Friday, June 13, 2014

Hasta luego, first world.

For your viewing pleasure, here is a video of first world "problems" as read by third world people.

This video does for me exactly what it is likely designed to do:
1.  It makes me feel guilty.
2.  It inspires me to live a life reflective of this knowledge.

Regardless of what this video does for you, I thought a little bit of education on the three "worlds" would be helpful, since I, myself, didn't know the origin of the meaning until about two weeks ago.

It all stems back to the Cold War.  Bet you didn't know that, huh?  (Unless you did, in which case, you are smarter than me).

First world: Basically developed, CAPITALIST, industrialized countries; mainly the US, Western Europe, Japan and Australia.
Second world: Basically the COMMUNIST/SOCIALIST countries; includes Russia, Eastern Europe, some of the Turk countries, and China.
Third world: EVERY OTHER COUNTRY, which pretty much includes all of Africa, Asia and Latin America.

That's not exactly how we use these terms, is it?  I've been to Russia, Eastern Europe and many socialist countries, and they don't feel second world.  Most people regard the worlds as "rich, not so rich, and poor."

There are other ways of describing countries that better encompass the ideas behind these terms.  The new terms are "developed" versus "developing."  But even the United Nations reports that there is not a set way of defining these terms.

The World Bank, however, classifies countries into one of four groups:
Low income countries: Gross National Income per capita of $1,026 or less.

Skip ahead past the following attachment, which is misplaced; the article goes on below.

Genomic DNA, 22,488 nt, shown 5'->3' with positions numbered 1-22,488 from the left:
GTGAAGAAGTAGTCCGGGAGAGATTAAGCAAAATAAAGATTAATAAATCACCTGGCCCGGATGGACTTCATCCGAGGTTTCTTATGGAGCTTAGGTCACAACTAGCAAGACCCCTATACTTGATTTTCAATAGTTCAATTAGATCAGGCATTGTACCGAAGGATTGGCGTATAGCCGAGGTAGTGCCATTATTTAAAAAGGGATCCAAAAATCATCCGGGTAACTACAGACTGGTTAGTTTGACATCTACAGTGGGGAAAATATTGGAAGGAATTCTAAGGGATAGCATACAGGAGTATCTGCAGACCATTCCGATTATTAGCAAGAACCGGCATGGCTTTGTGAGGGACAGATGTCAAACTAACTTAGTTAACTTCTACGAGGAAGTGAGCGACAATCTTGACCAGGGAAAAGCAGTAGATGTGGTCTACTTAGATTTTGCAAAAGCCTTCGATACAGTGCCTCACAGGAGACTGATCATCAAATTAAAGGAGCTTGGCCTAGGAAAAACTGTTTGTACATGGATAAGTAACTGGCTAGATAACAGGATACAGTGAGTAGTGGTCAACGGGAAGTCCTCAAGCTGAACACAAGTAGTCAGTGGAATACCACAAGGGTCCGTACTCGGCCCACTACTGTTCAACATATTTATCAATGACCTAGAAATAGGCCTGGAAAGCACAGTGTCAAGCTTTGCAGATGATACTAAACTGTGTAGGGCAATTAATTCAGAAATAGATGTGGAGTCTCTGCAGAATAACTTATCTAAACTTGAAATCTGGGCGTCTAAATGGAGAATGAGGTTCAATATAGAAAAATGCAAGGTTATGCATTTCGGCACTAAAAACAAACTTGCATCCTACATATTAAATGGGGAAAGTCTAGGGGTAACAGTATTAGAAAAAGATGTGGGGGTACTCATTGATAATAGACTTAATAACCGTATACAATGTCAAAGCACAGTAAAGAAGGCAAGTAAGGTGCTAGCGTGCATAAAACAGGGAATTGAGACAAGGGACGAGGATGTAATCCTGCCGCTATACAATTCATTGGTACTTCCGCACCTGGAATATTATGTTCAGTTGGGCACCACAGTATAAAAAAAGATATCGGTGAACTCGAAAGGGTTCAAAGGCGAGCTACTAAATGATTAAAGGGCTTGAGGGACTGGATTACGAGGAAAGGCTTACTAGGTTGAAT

Lower middle income countries: GNI per capita between $1,026 and $4,036.
Upper middle income countries: GNI per capita between $4,036 and $12,476.
High income countries:  GNI per capita above $12,476.

Whichever way you choose to "classify" countries honestly doesn't matter.  Sometimes I think classification systems just makes it easier to separate ourselves from the things we don't want to think about.  We can detach ourselves from the proverbial "them" so that we don't have to do anything about it.  Despite the technology available in this day and age, one of the biggest problems with the "first world," is that we have no idea how the rest of the world lives.  Maybe we are naively ignorant.  Maybe we are intentionally in the dark.  Maybe we know, but choose to do nothing about it.  Maybe we want to do something about it, but don't know how.

Regardless of how you classify the world, in less than 24 hours, I will journey from the comfortable wealth of Texas to the rural poverty of Guatemala.  Although this isn't my first mission trip, and not my first trip out of the country, this is my first medical mission trip, and my first trip to this particular area of Guatemala, so I honestly don't know what to expect.  But I do know that I will come back a changed person.

And that is my last piece of encouragement before I leave.  Find your passion, and let it change you.

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